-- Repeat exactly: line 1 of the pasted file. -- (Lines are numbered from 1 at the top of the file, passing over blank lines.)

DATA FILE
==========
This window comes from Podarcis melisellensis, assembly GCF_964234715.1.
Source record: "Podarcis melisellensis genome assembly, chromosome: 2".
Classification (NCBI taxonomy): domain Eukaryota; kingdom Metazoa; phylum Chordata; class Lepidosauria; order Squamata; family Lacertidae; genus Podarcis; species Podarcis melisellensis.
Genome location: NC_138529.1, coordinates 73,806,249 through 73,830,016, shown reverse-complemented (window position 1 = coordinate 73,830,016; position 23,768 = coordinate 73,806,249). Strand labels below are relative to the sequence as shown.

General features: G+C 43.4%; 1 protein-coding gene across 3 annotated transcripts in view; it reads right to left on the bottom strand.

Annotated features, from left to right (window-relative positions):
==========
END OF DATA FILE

This window comes from Podarcis melisellensis, assembly GCF_964234715.1.